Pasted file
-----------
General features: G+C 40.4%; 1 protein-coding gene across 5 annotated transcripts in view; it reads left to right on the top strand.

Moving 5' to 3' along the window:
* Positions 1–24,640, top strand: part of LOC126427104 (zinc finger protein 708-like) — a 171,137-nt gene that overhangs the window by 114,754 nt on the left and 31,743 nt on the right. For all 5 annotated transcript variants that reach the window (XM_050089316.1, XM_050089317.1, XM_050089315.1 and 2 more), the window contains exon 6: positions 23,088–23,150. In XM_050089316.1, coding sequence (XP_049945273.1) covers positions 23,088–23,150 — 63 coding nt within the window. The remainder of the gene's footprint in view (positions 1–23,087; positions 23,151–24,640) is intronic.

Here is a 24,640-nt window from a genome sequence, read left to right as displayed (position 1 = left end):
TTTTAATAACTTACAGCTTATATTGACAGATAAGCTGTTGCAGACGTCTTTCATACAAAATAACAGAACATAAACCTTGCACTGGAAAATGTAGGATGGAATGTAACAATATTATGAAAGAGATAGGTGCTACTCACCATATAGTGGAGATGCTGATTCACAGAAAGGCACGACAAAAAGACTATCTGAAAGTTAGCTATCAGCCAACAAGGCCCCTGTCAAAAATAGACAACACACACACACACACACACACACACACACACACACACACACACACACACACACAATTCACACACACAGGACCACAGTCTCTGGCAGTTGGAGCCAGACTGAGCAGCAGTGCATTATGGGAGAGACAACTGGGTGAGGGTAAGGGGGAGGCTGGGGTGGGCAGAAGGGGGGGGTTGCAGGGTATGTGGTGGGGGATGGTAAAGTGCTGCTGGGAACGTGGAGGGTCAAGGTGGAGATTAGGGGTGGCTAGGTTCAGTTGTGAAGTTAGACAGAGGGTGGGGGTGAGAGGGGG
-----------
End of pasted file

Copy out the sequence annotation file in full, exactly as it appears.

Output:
General features: G+C 40.4%; 1 protein-coding gene across 5 annotated transcripts in view; it reads left to right on the top strand.

Moving 5' to 3' along the window:
* Positions 1–24,640, top strand: part of LOC126427104 (zinc finger protein 708-like) — a 171,137-nt gene that overhangs the window by 114,754 nt on the left and 31,743 nt on the right. For all 5 annotated transcript variants that reach the window (XM_050089316.1, XM_050089317.1, XM_050089315.1 and 2 more), the window contains exon 6: positions 23,088–23,150. In XM_050089316.1, coding sequence (XP_049945273.1) covers positions 23,088–23,150 — 63 coding nt within the window. The remainder of the gene's footprint in view (positions 1–23,087; positions 23,151–24,640) is intronic.

Here is a 24,640-nt window from a genome sequence, read left to right as displayed (position 1 = left end):
TTTTAATAACTTACAGCTTATATTGACAGATAAGCTGTTGCAGACGTCTTTCATACAAAATAACAGAACATAAACCTTGCACTGGAAAATGTAGGATGGAATGTAACAATATTATGAAAGAGATAGGTGCTACTCACCATATAGTGGAGATGCTGATTCACAGAAAGGCACGACAAAAAGACTATCTGAAAGTTAGCTATCAGCCAACAAGGCCCCTGTCAAAAATAGACAACACACACACACACACACACACACACACACACACACACACACACACACACACACAATTCACACACACAGGACCACAGTCTCTGGCAGTTGGAGCCAGACTGAGCAGCAGTGCATTATGGGAGAGACAACTGGGTGAGGGTAAGGGGGAGGCTGGGGTGGGCAGAAGGGGGGGGTTGCAGGGTATGTGGTGGGGGATGGTAAAGTGCTGCTGGGAACGTGGAGGGTCAAGGTGGAGATTAGGGGTGGCTAGGTTCAGTTGTGAAGTTAGACAGAGGGTGGGGGTGAGAGGGGG